Executives of the Kumasi Neoplan branch of the Ghana Private Road Transport Union (GPRTU) (VIP Station) have appealed to the Ministry of Transport to review directives requiring commercial omnibus vehicles operating in the country to have emergency exit doors.
Nana Kwame Dwubeng and Mr. Ato Mensah, Chairman and First Trustee respectively of the union, have called for an extension of time to enable transport owners and drivers to positively adjust and respond to the directives.
The Driver and Vehicle Licensing Authority (DVLA) has asked drivers and owners of commercial buses with one door to create exit routes for their vehicles for compliance by June ending this year.
The directive is intended to ensure maximum protection for passengers, as it is assumed that the current situation puts the lives of commuters in danger and increases the rate of fatalities in the event of an accident.
Nana Dwubeng and Mr. Mensah want the government to set a time frame within which all passenger buses without emergency exit doors would correct the defect.
The union leaders said in an interview with the paper that the policy should have a human face, because, apart from the correction in the provision of the emergency exit doors being expensive, the conversion tends to weaken the buses, since the original body frame is affected.
They pleaded that a time be set for the implementation of the directive, after which buses imported without the specific emergency exit doors would not be allowed into the country.
According to the aggrieved union executives, it cost about GH¢8,000 to provide the exit doors on existing buses, which had been acquired before the directives were issued, and cautioned that the directive should not be seen as a deliberate attempt to exploit transport owners, especially in these hard times when the cost of operation is high even though the union has maintained fares without increase over the last five years.
The petitioners said it would be fair if the existing buses with one door are given a grace period to correct the defection and phase out eventually.
The GPRTU executives also advised the government to embark on public education regarding emergency exit doors to create the necessary awareness to ensure the effective implementation of the directive through the appropriate agencies.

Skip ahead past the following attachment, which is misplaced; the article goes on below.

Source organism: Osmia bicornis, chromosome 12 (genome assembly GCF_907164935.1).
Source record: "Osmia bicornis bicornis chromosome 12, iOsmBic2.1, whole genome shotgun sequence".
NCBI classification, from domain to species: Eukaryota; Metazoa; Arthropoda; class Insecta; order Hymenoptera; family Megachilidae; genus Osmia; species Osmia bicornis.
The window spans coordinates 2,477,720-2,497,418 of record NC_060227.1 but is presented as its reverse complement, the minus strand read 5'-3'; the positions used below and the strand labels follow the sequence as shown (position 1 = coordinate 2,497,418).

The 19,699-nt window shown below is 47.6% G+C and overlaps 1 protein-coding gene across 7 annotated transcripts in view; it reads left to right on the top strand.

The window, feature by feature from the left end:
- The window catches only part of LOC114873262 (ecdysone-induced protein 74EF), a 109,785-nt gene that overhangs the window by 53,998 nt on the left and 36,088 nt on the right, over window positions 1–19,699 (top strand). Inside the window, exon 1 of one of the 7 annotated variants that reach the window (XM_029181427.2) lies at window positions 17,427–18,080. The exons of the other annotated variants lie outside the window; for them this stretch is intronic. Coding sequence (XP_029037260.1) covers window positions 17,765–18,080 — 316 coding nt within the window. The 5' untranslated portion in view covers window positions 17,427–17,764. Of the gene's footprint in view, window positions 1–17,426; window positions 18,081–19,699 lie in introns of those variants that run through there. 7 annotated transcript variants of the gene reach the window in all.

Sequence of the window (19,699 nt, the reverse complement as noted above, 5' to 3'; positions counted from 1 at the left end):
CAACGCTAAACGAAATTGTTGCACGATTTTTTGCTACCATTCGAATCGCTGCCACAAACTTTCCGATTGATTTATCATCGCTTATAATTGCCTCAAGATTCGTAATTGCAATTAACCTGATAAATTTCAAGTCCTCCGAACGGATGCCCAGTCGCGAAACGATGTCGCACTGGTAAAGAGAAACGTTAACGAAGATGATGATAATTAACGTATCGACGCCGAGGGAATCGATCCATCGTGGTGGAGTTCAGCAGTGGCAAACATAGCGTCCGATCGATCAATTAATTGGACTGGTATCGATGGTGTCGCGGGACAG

As a result, the union executives have recommended that a meeting of stakeholders in the transport industry be convened, during which all issues, including the issue of over-aged vehicles would be discussed.
Mr. Ato Mensah, on his part, pleaded with the government to be proactive in addressing contributing factors for the spate of road accidents in the country, and stop the carnage on our roads.
According to him, single lanes are noted to have contributed to massive fatal accidents, compared to dual roads.
Talking from a personal point of view, Mr. Mensah said a survey had revealed that accidents occur most on the single lane portions of the Kumasi-Accra, Accra-Takoradi and Accra-Aflao stretches of road than the dual road portions, and appealed to the government to ensure that the roads are safe and worthy to ply on.
He said the police should stop the apathy and enforce road traffic regulations, including overspending and overloading.
First Trustee also recommended that metropolitan, municipal and district assemblies (MMDAs) should establish parking lots along the major trunk roads where broken down vehicles could be towed to rid the roads of these vehicles, which often tend to be a major cause of accidents on the roads.
This move, he said, would generate revenue and create employment in their respective districts, while protecting the loss of lives that could have been prevented.
In a related development, Mr. Richard Karikari, Executive Director of Kumasi-based Oli Best Road Safety Organisation, has called for public education on the use of emergency exit doors and the use of hammers thus provided in vehicles in case of an emergency.
According to him, the provision of exit doors should apply to newly-imported buses, after the manufacturers have been given the required specifications, in line with the laws.
He said it is time the Ministry of Transport and DVLA define over-aged cars, and which cars are to be written off.